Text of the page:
BAGHDAD, Iraq—The new plan to stop the sectarian violence that's ravaging Iraq's capital hasn't been published and no one will announce when it will start, but that didn't stop an angry debate on the proposal Thursday in the nation's parliament.
Prime Minister Nouri al-Maliki pledged that the government would be evenhanded when it implements the plan, targeting "criminals" rather than religious or ethnic communities.
But Sunni Muslim legislators denounced the plan, and one called it a "shame" for Iraq because it calls for an additional 21,500 American troops, whom President Bush dispatched as part of his new strategy for Iraq.
In a rare look at the raw bitterness that splits Sunni and Shiite Muslims, the televised debate grew acrimonious, with legislators trading accusations about terrorists in their neighborhoods and al-Maliki accusing one Sunni legislator of insurgent activity.
"We cannot trust the prime minister's government," said Abdul Nasir al-Janabi of the Iraqi Accord Front, a Sunni Islamist party.
"This brother sheik will trust the prime minister's government only when I hand over your file and hold you responsible," al-Maliki responded.
"For what?" al-Janabi asked.
"For 150 kidnapped people in Al-Buhayrat neighborhood," al-Maliki said. "He didn't talk about them and he is responsible." Shiite and Kurdish legislators broke into applause.
Outside, fighting raged on. Along Haifa Street, where Iraqi forces with American support have been battling suspected Sunni insurgents since Jan. 9, residents reached by phone said helicopters were circling the area and that bodies had been left in the street.
A car bomb in the central Baghdad neighborhood of Karada killed 25 and injured 50. Two roadside bombs in the Baiyaa neighborhood killed three civilians. A bomb attached to a motorcycle killed two civilians and wounded 12 others near the Shorga market in downtown Baghdad.
The U.S. military reported one soldier killed and three wounded from a roadside bomb northwest of the capital on Thursday. Police said 42 bodies bearing signs of torture were found scattered throughout the capital.
At least two mortar rounds landed in the fortified Green Zone, where U.S. and Iraqi officials are headquartered. No one was injured and there was little damage, said Lou Fintor, a spokesman for the U.S. Embassy.
Al-Maliki, in presenting his security plan to Iraq's 275-member parliament, the Iraqi Council of Representatives, dismissed suggestions that it was dictated by the United States.
"First, I want to confirm that it's a 100-percent Iraqi plan under Iraqi command," he said. "For the first time the Iraq forces and command hold the responsibility of such a big operation."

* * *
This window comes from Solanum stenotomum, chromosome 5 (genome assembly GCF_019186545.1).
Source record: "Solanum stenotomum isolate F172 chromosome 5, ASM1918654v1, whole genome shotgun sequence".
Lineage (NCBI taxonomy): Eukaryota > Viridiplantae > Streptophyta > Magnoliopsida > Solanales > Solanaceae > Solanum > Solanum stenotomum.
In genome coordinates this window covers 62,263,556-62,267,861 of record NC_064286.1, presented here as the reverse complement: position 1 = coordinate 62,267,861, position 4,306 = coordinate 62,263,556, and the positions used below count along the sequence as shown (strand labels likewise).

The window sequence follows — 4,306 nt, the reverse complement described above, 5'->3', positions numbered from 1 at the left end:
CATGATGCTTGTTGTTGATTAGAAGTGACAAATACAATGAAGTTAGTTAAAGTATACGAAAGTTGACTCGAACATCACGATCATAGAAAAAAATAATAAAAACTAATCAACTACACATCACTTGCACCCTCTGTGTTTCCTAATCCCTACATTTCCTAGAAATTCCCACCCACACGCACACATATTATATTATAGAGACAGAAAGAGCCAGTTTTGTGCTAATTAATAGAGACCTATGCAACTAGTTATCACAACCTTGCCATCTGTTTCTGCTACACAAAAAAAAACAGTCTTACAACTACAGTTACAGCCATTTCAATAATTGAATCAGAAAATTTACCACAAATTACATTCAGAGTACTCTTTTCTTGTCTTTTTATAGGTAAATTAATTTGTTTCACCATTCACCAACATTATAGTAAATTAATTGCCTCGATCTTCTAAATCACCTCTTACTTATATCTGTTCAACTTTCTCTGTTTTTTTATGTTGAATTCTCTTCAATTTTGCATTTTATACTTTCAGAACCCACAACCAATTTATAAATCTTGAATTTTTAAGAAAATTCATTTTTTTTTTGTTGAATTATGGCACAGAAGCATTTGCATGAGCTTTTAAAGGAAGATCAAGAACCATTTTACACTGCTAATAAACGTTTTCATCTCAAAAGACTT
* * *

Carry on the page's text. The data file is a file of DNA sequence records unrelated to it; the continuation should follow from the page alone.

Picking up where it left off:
Al-Maliki attacked critics who said that the Shiite-led government won't crack down on the Shiite militias that have been terrorizing Sunnis.
"Some say that the plan targets Shiites, and others say it targets Sunnis. I want to say it targets all, but all those who break the law," al-Maliki said.
In the next day or so, al-Maliki said, authorities plan to inventory homes abandoned by people who've fled the violence. Anyone occupying those homes without permission will be arrested, he said.
But the main goal of the security plan will be to confiscate weapons, he said, through door-to-door searches of homes, mosques and political party bases, if necessary.
"Arms should be in the hands of the government," he said. "There will be no state if there are others besides the government carrying weapons."
Al-Maliki said that the government would introduce an identification system and that 30,000 passports were being printed every day to prepare for it.
Several delegates expressed doubts about the plan and the debate grew heated. Al-Janabi demanded an end to the siege of Haifa Street.
"Why are you besieging towns and cities?" he asked. He was quickly interrupted.
"Because there are terrorists there," said Baha al-Araji, a legislator loyal to anti-American Shiite cleric Muqtada al-Sadr, whose Mahdi Army militia has been accused of killing of Sunnis across the capital.
The speaker of the parliament, Mahmoud al-Mashhadani, a Sunni, jumped in.
"There are no terrorists in Sadr City or Shoala?" he asked with sarcasm, referring to two Shiite areas of the city. "Or are you afraid to say?"
In the end, Shiite and Kurdish legislators approved the plan, but not before al-Maliki conceded that it might not resolve Iraq's violence. The leaders of many armed groups have already left Baghdad with their weapons in anticipation of the stepped-up patrols, he said.
In response to concerns that security forces have targeted families because of the criminal activity of one person, al-Maliki pledged that such action would stop. "No one will be arrested because his brother is a terrorist," he said.
At a press conference after the parliament session, government spokesman Ali al-Dabbagh said that Saudi Arabia, a Sunni nation, has pledged to not take sides in the Iraq civil war. Al-Maliki had demanded the same of his other neighbors, al-Dabbagh said.
(McClatchy Newspapers correspondent Leila Fadel contributed to this report.)
(c) 2007, McClatchy-Tribune Information Services.